How Much Time Should I Take Off Work for Rhinoplasty?

How Much Time Should I Take Off Work for Rhinoplasty?

How Much Time Should I Take Off Work for Rhinoplasty?

Choosing the right riming for your rhinoplasty surgery can be a challenge. Many of Dr. Buonassisi’s patients are surprised to discover that while 2 weeks off work is ideal, they can actually get away with 1 week if they are comfortable being seen with a little bruising or swelling. And how will you feel? Not usually as bad as people expect. The most common complaint is that the most annoying side effect of surgery is a stuffy feeling in the nose which lasts a week or so and that discomfort is mild and easily controlled with the pain medication that Dr. Buonassisi prescribes.

 

You may be wondering how much time you’ll need away from work in order to recover. While the answer depends on several factors, including your job and comfort level around being seen with a cast on your nose and/or some bruising/swelling, a general recovery timeline can help make the decision easier.

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The First 7 Days

In the first week following surgery, expect to:

  • wear a cast on your nose for seven days;
  • feel congested for three to seven days;
  • keep a piece of gauze taped under your nose (to catch any excess fluid/blood) for three days;
  • feel some slight discomfort when your swelling reaches its height at around Day 3;
  • feel tired/groggy if you choose to take pain medication;
  • see some bruising/swelling around your nose and eyes; and
  • have your cast removed on Day 7 at Dr. Buonassisi’s office

TIP: Patients who don’t mind being seen with some bruising/swelling on their face usually take one week off work – so long as their job involves light, seated activities and doesn’t require them to do any heavy lifting or physical labour.

Day 8 to 14

In the second week following surgery, expect to:

  • see the dissolvable sutures in your nose start to come out on their own (if you had open rhinoplasty) at around Day 10;
  • see your bruising/swelling improve or completely disappear;
  • feel comfortable being seen in public, though your nose may still slightly swollen;
  • return to most normal activities (other than strenuous physical labour/exercise); and
  • easily hide your incision, which may be red and bumpy, with makeup.

TIP: Patients who want to keep their surgery a secret usually take two weeks off work.

Day 15 to 21

  • In the third week following surgery, expect to:
  • see subtle changes in your nose as any lingering swelling subsides;
  • return to all normal activities, including most forms of exercise;
  • notice the tip of your nose start to drop if your surgeon purposely over-rotated it; and
  • easily hide your incision, which may still be a bit red, with makeup.

Day 22 & Beyond

In the fourth week following surgery and beyond, expect to:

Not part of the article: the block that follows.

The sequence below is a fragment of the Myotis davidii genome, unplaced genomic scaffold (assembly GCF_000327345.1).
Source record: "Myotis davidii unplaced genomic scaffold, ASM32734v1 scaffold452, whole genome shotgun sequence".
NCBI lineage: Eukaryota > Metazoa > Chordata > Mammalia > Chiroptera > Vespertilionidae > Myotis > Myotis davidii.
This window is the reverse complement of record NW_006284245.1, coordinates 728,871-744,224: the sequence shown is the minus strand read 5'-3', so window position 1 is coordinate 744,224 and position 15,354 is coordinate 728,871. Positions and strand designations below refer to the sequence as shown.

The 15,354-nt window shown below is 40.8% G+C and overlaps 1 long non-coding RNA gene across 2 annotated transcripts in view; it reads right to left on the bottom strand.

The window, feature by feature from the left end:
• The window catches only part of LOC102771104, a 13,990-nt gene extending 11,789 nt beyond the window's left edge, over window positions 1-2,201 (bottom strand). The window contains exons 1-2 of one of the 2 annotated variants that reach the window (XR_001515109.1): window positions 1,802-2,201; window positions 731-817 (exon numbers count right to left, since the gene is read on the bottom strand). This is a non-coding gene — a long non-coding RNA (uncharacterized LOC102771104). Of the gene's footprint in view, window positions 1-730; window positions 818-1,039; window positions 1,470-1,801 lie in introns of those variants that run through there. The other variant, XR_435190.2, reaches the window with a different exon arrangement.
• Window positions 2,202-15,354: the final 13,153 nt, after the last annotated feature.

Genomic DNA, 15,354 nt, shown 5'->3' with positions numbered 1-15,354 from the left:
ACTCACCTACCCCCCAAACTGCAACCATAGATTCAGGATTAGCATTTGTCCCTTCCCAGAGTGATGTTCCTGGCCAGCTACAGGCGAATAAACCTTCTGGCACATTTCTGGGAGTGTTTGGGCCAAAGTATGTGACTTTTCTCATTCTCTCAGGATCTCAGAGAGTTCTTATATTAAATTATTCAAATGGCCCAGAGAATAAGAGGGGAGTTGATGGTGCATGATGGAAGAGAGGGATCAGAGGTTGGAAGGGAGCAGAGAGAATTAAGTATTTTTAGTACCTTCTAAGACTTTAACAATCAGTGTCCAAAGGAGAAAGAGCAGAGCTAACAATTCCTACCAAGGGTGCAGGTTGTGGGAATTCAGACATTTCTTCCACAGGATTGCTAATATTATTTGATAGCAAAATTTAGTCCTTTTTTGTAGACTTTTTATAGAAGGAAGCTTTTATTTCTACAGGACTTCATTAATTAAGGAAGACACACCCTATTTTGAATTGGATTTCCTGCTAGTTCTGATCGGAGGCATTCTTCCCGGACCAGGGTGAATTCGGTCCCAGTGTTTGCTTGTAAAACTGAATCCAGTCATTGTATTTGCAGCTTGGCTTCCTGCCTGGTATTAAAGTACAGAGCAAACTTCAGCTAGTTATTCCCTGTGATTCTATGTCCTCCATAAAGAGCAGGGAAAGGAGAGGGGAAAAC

• no longer see your incision after two or three months;
  • be completely healed, save for a small amount of lingering swelling in the tip of your nose; and
  • continue to notice subtle changes in your nose for up to a year.

Comfort Level & Job Requirements

Again, how much time you take off work largely depends on how comfortable you feel being seen with certain signs of surgery, as well as the type of work that you do. If you work from home at a desk, you might feel well enough to do light paperwork two days after surgery. While scheduling a business call too soon may mean speaking sounding congested, you can do as much or as little seated deskwork as you like. If you have a job that involves being active (e.g., a personal trainer or nurse), you should hold off on returning to work for two weeks, regardless of feeling ready sooner than that. Finally, if you work outdoors, remember to protect your incision with sunscreen to promote proper healing.

Can’t Take Two Weeks Off?

If you’re only able to take one week off work and your job involves physical activity, see if you can switch to deskwork temporarily for the second week of recovery. If you’re required to return to work after a week but feel self-conscious about your appearance, decide whether you feel comfortable telling colleagues/clients about your rhinoplasty. If not, you may wish to prepare an alternative story in advance, should anyone notice some bruising/swelling on your face.

Saving Face

If your profession centres around your physical appearance (e.g., a model or actor), you may want to plan your nose job during pilot season – i.e., three months before you must be camera ready. Though your nose will continue to heal, particularly in the tip, for up to a year post surgery, you may want to take this into account if your work requires your nose to be perfect.

Do you have more questions about rhinoplasty and recovery time? Contact Dr. Buonassisi at 8 West Cosmetic Surgery today!

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